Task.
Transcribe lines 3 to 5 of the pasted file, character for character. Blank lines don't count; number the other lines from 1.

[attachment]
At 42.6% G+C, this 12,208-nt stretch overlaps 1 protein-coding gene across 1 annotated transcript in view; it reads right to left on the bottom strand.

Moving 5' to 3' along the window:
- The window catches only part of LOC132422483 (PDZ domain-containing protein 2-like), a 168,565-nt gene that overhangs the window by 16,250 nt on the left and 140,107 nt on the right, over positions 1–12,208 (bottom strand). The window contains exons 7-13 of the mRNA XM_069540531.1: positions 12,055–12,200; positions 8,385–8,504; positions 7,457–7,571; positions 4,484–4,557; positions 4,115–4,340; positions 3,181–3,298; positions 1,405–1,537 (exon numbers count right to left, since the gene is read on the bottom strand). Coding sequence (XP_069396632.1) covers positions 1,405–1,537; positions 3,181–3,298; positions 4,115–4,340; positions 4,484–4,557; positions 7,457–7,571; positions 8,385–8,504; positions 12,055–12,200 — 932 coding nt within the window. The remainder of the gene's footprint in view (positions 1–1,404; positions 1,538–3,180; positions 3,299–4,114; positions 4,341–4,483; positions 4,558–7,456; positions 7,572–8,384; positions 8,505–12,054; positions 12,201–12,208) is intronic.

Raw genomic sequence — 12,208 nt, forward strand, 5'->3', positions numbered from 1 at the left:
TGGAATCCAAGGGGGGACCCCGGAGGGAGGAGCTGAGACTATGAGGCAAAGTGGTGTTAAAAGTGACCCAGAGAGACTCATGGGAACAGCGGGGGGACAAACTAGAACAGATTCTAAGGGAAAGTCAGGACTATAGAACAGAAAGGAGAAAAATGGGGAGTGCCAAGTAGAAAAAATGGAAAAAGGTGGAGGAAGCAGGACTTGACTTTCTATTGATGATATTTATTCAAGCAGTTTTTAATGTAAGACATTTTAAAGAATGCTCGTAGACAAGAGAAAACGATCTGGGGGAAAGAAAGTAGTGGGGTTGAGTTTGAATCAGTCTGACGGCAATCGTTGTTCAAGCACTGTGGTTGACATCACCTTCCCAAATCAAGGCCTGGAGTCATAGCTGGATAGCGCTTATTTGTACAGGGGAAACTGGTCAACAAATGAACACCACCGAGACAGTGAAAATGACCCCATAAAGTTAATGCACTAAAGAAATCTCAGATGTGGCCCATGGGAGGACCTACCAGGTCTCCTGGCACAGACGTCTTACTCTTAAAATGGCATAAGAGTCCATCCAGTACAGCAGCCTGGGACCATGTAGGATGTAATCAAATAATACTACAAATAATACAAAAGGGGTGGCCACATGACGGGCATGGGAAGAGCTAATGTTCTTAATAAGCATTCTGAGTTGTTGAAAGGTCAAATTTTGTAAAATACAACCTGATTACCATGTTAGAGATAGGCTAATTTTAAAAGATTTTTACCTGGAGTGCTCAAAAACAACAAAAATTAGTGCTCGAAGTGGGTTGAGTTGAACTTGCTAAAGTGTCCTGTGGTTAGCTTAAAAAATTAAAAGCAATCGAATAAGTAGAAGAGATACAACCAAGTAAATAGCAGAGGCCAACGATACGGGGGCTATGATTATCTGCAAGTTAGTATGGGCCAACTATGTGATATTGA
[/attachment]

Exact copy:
- The window catches only part of LOC132422483 (PDZ domain-containing protein 2-like), a 168,565-nt gene that overhangs the window by 16,250 nt on the left and 140,107 nt on the right, over positions 1–12,208 (bottom strand). The window contains exons 7-13 of the mRNA XM_069540531.1: positions 12,055–12,200; positions 8,385–8,504; positions 7,457–7,571; positions 4,484–4,557; positions 4,115–4,340; positions 3,181–3,298; positions 1,405–1,537 (exon numbers count right to left, since the gene is read on the bottom strand). Coding sequence (XP_069396632.1) covers positions 1,405–1,537; positions 3,181–3,298; positions 4,115–4,340; positions 4,484–4,557; positions 7,457–7,571; positions 8,385–8,504; positions 12,055–12,200 — 932 coding nt within the window. The remainder of the gene's footprint in view (positions 1–1,404; positions 1,538–3,180; positions 3,299–4,114; positions 4,341–4,483; positions 4,558–7,456; positions 7,572–8,384; positions 8,505–12,054; positions 12,201–12,208) is intronic.

Raw genomic sequence — 12,208 nt, forward strand, 5'->3', positions numbered from 1 at the left:
TGGAATCCAAGGGGGGACCCCGGAGGGAGGAGCTGAGACTATGAGGCAAAGTGGTGTTAAAAGTGACCCAGAGAGACTCATGGGAACAGCGGGGGGACAAACTAGAACAGATTCTAAGGGAAAGTCAGGACTATAGAACAGAAAGGAGAAAAATGGGGAGTGCCAAGTAGAAAAAATGGAAAAAGGTGGAGGAAGCAGGACTTGACTTTCTATTGATGATATTTATTCAAGCAGTTTTTAATGTAAGACATTTTAAAGAATGCTCGTAGACAAGAGAAAACGATCTGGGGGAAAGAAAGTAGTGGGGTTGAGTTTGAATCAGTCTGACGGCAATCGTTGTTCAAGCACTGTGGTTGACATCACCTTCCCAAATCAAGGCCTGGAGTCATAGCTGGATAGCGCTTATTTGTACAGGGGAAACTGGTCAACAAATGAACACCACCGAGACAGTGAAAATGACCCCATAAAGTTAATGCACTAAAGAAATCTCAGATGTGGCCCATGGGAGGACCTACCAGGTCTCCTGGCACAGACGTCTTACTCTTAAAATGGCATAAGAGTCCATCCAGTACAGCAGCCTGGGACCATGTAGGATGTAATCAAATAATACTACAAATAATACAAAAGGGGTGGCCACATGACGGGCATGGGAAGAGCTAATGTTCTTAATAAGCATTCTGAGTTGTTGAAAGGTCAAATTTTGTAAAATACAACCTGATTACCATGTTAGAGATAGGCTAATTTTAAAAGATTTTTACCTGGAGTGCTCAAAAACAACAAAAATTAGTGCTCGAAGTGGGTTGAGTTGAACTTGCTAAAGTGTCCTGTGGTTAGCTTAAAAAATTAAAAGCAATCGAATAAGTAGAAGAGATACAACCAAGTAAATAGCAGAGGCCAACGATACGGGGGCTATGATTATCTGCAAGTTAGTATGGGCCAACTATGTGATATTGA